Quantum computing breakthroughs are analogous to the space race in that they involve massive investments by large corporations in futuristic technologies that will take humanity to the next level.
Today, NASA and Microsoft are taking things a step further with the cooperation that will ideally make it easier for NASA to coordinate its spacecraft, which is a difficult task on its own. What is the ultimate goal? Quantum technology is reducing the time it takes to transfer instructions from hours to minutes.
“Managing communications with the expanding number of spacecraft is getting increasingly complicated as NASA launches more frequent and complex missions into space,” Microsoft writes in a blog post. “NASA’s Jet Propulsion Laboratory (JPL) has turned to Azure Quantum to investigate ways to interact with spacecraft exploring our solar system and beyond in a more efficient manner.”
Quantum rules the waves
There are even indicators of early success. Microsoft has recorded schedule runtimes of 16 minutes during testing, significantly less than the two or more hours NASA has historically taken. NASA would be able to develop several schedules with a wider reach, allowing the organization to become more agile.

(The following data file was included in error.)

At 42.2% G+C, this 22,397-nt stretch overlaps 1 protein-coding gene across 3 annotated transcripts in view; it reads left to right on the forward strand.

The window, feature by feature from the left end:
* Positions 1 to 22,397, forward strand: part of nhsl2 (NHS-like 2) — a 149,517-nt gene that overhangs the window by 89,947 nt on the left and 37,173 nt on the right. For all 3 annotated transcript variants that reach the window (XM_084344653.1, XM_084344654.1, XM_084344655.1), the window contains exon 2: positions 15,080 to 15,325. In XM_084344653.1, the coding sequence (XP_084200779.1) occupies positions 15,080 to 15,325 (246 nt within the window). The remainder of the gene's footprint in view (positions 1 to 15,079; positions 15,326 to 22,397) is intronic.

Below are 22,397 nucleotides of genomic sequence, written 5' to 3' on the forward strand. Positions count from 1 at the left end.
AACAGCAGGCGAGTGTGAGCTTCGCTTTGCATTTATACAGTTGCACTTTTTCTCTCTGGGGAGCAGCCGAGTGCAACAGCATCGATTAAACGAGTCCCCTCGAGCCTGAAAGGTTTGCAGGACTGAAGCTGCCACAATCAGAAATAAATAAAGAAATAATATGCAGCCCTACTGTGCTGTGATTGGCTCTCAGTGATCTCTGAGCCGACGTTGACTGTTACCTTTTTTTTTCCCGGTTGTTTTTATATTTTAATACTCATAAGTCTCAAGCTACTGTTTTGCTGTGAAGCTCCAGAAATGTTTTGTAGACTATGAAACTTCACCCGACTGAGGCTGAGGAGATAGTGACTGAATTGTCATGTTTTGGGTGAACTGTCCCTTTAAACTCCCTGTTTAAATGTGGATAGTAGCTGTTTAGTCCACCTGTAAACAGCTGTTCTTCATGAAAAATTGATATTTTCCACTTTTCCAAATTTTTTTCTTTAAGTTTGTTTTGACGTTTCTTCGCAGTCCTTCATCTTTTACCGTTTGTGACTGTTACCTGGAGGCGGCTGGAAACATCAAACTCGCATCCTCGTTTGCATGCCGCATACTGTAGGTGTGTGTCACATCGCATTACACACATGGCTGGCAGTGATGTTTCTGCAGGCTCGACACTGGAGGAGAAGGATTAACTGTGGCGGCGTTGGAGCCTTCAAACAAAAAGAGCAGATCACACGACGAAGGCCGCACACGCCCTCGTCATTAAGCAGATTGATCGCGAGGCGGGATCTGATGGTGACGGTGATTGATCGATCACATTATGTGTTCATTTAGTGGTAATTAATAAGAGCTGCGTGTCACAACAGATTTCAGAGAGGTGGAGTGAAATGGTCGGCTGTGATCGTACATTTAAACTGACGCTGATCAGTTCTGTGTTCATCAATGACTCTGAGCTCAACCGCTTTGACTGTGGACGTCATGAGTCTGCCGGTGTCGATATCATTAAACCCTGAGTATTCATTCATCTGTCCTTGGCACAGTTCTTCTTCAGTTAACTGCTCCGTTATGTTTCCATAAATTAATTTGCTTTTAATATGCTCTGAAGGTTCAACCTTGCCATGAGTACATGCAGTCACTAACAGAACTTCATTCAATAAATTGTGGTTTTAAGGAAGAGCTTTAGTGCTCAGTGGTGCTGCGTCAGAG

Microsoft hasn’t revealed any other information regarding the relationship, but we’re sure we’ll learn more as time goes on and quantum technology is applied to one of space travel’s lesser-known bottlenecks.
Quantum technology differs from the conventional binary system, in which inputs can be either one or zero, by introducing states between them and allowing them to be both at the same time.
As the following example demonstrates, computation occurs much more swiftly, yet quantum computing research is still in its early stages. It’s similar to when PCs only had 32KB of RAM compared to operating a system with 256GB, both in terms of future potential and in contrast to current processing power.
Microsoft, IBM, Amazon, Microsoft, the United States, China, and a slew of other startups, countries, and large corporations are currently investigating the topic in order to gain a competitive advantage in the next wave of computing.